While chasing pleasures like fine dining, shopping, and traveling, the Hanoi middle class has also developed a number of common concerns. Poor quality products (especially food products imported from China) and imitation branded goods are emerging complaints, and because many middle class consumers no longer trust local retail outlets, they choose instead to travel abroad. Perhaps more importantly, the respondents listed traffic congestions, high levels of environmental pollution and street safety as growing worries. Concerns over daily inconvenience and safety suggest a growing sense of vulnerability. Members of the middle class need to share space with those who not only come from less privileged economic backgrounds but also who may even pose a threat to their lifestyle, such as those who sell ‘inhumane food’19

One respondent, a businessman, justified driving his car to work even though his office is not far from his home in the following way: “I don’t walk on the street. It’s too dusty. I carry my laptop to work and I don’t want to expose myself [to the dangers of robbery and traffic].”

This study’s focus on four different demographic groups revealed concerns characteristic for each separate group depending on their social positions and phases of life. Together, however, their anxieties and worries depict pressing problems in contemporary urban Vietnam.

For example, the quality of education is a common concern among university students and mid-career people whose children are about to begin university education. Environmental conditions, food safety and personal well-being are major worries for the mid-career group and to some extent the senior group. The senior group of respondents, even though appearing to be most optimistic and embracing of the positives of the changes, is unhappy with what they perceive as moral degradation in society, the lack of attention to moral education in schools and ‘worsening conditions of human relations’.

A senior respondent, who is an architect, said “The teachers now only teach the children how to be a craftsman, but not how to be a human.” (Bây giờ các thầy cô bây giờ chỉ dậy thế nào làm thợ chứ không dậy thế nào làm người). According to her, the role of education institutions should be reverse: morals should come first, and craftsmanship (knowledge and the technical skills) can be easily acquired at any age along the way. Many from mid- and senior groups shared the opinion that the role of schools to shape the morals of the young should begin early. They believe that deterioration of social relations is linked to the ‘blind acceptance’ of the industrial, western values that globalization has brought. They complain about the young paying less and less respect to the elders as well as to tradition. The perception that there is a loosening of morals, along with changes in the hierarchies of social roles are also a source of discontent among the mid-career group. Conversely, young professionals enjoy more freedom and also greater autonomy in their professional and private life. Many of them complain that this freedom is not to be taken for granted, and they need to keep convincing the elder generation that they are capable of making their own decisions.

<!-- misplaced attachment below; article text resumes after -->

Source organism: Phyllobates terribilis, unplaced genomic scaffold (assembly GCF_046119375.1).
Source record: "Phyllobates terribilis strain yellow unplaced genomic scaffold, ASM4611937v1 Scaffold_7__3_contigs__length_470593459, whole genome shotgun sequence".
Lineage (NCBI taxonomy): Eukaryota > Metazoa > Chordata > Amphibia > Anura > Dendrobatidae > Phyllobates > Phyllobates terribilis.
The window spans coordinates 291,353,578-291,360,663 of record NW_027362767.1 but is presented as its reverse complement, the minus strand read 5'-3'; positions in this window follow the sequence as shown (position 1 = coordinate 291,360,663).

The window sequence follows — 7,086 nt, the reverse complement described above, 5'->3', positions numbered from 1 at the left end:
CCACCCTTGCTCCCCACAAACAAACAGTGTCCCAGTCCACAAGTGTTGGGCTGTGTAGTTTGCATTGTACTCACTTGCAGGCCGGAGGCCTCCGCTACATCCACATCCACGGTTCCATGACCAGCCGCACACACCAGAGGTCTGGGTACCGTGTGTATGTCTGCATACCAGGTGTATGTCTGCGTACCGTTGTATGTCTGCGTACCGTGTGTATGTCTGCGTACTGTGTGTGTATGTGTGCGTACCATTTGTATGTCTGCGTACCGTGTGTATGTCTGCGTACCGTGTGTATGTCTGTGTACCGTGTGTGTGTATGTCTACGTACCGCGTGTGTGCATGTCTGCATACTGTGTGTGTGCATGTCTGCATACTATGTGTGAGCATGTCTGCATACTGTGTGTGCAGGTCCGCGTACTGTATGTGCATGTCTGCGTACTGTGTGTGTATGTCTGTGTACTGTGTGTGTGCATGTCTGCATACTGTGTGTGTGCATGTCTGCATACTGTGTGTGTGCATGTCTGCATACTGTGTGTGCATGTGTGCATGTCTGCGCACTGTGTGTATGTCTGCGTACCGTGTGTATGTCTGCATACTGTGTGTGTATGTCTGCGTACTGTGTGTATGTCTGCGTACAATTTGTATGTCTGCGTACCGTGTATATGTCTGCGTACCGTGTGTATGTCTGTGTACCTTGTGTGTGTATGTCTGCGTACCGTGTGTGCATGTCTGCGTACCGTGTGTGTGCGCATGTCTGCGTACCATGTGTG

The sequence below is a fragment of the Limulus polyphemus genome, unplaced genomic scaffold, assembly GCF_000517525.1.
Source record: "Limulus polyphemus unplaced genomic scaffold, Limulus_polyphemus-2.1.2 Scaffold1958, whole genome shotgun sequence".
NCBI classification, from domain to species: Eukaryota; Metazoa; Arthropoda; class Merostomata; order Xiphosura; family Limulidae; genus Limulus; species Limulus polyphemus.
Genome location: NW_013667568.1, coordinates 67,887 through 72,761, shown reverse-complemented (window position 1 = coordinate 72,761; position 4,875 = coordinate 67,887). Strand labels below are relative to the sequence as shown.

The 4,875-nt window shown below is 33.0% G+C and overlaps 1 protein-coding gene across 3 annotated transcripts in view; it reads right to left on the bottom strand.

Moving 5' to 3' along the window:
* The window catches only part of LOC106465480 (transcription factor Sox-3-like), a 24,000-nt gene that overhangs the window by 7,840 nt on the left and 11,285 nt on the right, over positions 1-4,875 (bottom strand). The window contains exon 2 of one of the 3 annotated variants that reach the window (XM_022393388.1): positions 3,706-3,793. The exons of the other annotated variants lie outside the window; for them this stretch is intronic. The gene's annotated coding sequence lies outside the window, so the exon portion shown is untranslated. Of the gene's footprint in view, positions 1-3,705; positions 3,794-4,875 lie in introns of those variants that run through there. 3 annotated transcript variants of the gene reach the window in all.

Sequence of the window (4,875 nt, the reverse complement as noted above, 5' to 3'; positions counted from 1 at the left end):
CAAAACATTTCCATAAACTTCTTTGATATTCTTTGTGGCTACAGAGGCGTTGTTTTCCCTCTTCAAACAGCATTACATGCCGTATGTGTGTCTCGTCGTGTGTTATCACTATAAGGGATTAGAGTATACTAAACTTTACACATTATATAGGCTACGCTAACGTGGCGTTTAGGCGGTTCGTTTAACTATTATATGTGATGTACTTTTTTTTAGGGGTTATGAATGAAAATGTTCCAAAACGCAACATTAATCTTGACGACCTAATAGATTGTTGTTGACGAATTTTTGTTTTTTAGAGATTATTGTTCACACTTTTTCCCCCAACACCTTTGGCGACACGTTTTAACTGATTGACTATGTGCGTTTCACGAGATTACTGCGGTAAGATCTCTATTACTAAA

Student respondents express their disappointment with the quality of teaching, describing their university experience thus: “It’s just a diploma factory, we don’t get to learn that much”. Many of the students display little interest in social issues and even little motivation in their own career planning. Their disillusionment with education correlates to their attitudes towards employment opportunities. A marketing student believes that : “Who you know matters more than what you know.” However, majority of them do acknowledge that they, being Hanoi middle class, are privileged, but at the same time also less motivated than their classmates from the countryside or in less advantaged economic position who achieve things through hard work and personal capability.

In a nutshell, the Hanoi urban middle class is increasingly concerned about the quality, rather than quantity, of food and consumer goods, having left behind the days when food and basic products were rationed. The new Hanoi middle class has higher expectations and its concerns have expanded from the quality of tangibles like products, food, goods, clothes to also include the quality of ‘intangibles’ such as services, education, the environment or social relations. The negative impact of social networks, nepotism and corruption was a common concern for all the respondents. On that score, the Hanoi urban class increasingly resembles the urban middle class found elsewhere in terms of lifestyle, life concerns and social attitudes. There are, however, some clear distinctions, mostly related to the political context, sense of social group identity and responsibility that will be further discussed in this project. 20


Vietnam has been undergoing major transitions. Continuities of past political and social orders are mixed with new economic changes, and globalization is likely to increase, not lessen, the complexities. While understanding of the Vietnamese middle class remains an ongoing project, its re-emergence can no longer be denied. Moreover, despite contradictions in the country’s political ideology, the middle class and its consumer power are reinforcing Vietnam’s re-orientation towards the market economy. In other words, the revival of the middle class, notwithstanding the latent class distinction, means that Vietnam is no longer a socialist society in its original definition. New criteria, be it wealth, lifestyle models, education, occupation, are reinforcing class distinction and social stratification while multiple intersecting social hierarchies are competing for individual identity.